(Kevin N. Hume/S.F. Examiner)

SF neighborhoods demand fixes to Senate Bill 50

Community development planning needs to be equitable

By Norma Paz García and Li Miao Lovett

Despite having more than 70,000 housing units in its development pipeline, San Francisco is about to receive a cynical holiday present: state Sen. Scott Wiener is reviving California Senate Bill 50 (SB 50), which the Senate Appropriations Committee put on ice earlier this year. The result, if it passes? Roughly 95% of San Francisco will be taken over by even more luxury housing.

This Thursday, the Board of Supervisors will have a public hearing on a resolution to oppose SB 50 unless it is significantly amended. The resolution, co-sponsored by Supervisors Gordon Mar and Norman Yee and several other supervisors, addresses communities’ concerns of increased displacement and escalating housing costs that SB 50 would cause. If not amended, SB 50 would give the state the authority to dictate significantly denser development by “upzoning” large areas of the city, leaving many community residents vulnerable to its impacts.

SB 50’s top-down approach would undermine our communities’ ability to work with our elected leaders to plan our own visions of growth and change. In its current form, SB 50 won’t make housing more affordable and will harm San Francisco and its most vulnerable communities. The bill gives away too much power and windfall dollars to developers with no reciprocal affordability requirement. Worse yet, the bill will accelerate displacement and gentrification in San Francisco’s working-class and communities of color. It incentivizes the emptying out of smaller residential properties near BART and MUNI to capture the increased profits of building much taller. In displacing residents, this bill would worsen the impacts of congestion in The City by forcing residents dependent on transit to move farther out from their jobs.

San Francisco’s communities are tired of being decimated by displacement and ever-increasing housing prices. We don’t buy the deceptive message promoted by the so-called “pro-housing” sponsors of SB 50, like California YIMBY and the California Association of Realtors. Experience in our neighborhoods tells us that housing will not be more affordable if we just keep building more and faster market-rate housing.

There is a tinge of guilt built into SB 50. Acknowledging that market-rate development is destroying our communities, Senator Wiener has inserted a way for “Sensitive Communities” to be able to create a community plan and delay implementation of SB 50 for five years; unfortunately, state laws such as the Costa-Hawkins Rental Housing Act and the Ellis Act restrict communities’ ability to protect themselves against displacement, and SB 50 itself restricts what Sensitive Communities can do to protect themselves.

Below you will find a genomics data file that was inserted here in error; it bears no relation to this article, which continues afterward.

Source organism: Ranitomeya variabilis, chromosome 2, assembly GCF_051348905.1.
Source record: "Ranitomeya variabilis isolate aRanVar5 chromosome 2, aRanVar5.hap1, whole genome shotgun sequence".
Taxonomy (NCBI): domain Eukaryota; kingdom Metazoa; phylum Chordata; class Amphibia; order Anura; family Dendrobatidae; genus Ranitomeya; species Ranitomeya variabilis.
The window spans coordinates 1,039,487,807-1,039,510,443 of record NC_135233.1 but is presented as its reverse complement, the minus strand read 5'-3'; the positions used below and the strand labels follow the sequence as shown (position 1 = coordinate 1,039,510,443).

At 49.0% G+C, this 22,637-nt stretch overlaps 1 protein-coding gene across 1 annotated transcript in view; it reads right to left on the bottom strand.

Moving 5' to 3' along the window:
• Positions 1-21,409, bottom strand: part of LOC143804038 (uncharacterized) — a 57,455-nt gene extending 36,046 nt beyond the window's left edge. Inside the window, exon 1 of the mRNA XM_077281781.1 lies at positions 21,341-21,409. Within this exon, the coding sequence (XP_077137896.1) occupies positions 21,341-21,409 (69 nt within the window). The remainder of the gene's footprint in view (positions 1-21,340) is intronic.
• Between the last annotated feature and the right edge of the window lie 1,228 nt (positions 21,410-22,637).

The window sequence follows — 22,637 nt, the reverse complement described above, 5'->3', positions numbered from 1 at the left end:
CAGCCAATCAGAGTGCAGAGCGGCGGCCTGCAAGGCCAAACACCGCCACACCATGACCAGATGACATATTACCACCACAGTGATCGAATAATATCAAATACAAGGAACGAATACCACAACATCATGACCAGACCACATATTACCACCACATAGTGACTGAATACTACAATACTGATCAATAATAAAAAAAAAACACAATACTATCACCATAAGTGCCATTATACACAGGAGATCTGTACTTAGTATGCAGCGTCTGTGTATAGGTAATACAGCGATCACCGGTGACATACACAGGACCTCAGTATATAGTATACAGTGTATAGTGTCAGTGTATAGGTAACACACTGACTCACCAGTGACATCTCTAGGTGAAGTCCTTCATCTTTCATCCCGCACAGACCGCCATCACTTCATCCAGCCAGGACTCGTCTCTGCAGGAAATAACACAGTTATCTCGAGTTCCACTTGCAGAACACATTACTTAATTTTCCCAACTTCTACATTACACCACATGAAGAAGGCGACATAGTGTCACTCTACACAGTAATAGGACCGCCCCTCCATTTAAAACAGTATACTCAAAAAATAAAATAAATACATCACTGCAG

Many San Francisco communities have been feeling how “sensitive” they are in the face of increasing development and speculation, including: Latinos evicted from the Mission; Chinese priced out of Chinatown; plus Filipinos and Latinos pushed out of SoMa and the Excelsior. These are all impacts from the luxury development that is already taking place. High infrastructure investments, such as the Central Subway, Geary BRT and plans for significant new development in areas such as Central SoMa, Park Merced and Mission Street from Duboce Avenue and south increase vulnerability pressures on our working-class and communities of color.

Whether residents live in city-subsidized units or in rent-controlled housing, their affordable housing will be destabilized.

Let’s be clear: SB 50 threatens to create a new class of financial predator: predatory developers who, like the subprime lenders who decimated communities of color with bad mortgages, are now poised to descend upon these communities to scoop up the windfall SB 50 will leave in its wake.

Let the Board of Supervisors know that you support the resolution to oppose SB 50 unless it’s amended significantly to address all of these concerns. Please attend the hearing this Thursday at 10 a.m. and speak during public comment, or write or call your supervisor and the Mayor. Let them know that you support the Resolution.

Norma Paz Garcia is policy director for the Mission Economic Development Agency, and Li Miao Lovett is an AFT 2121 leader, Sunset D4ward member, and Presidio PTSA’s legislative chair.

Editor’s note: Michelle Parker, vice president of legislation for the second district PTA, has asked to clarify that the California PTA has not taken a formal position on Senate Bill 50.

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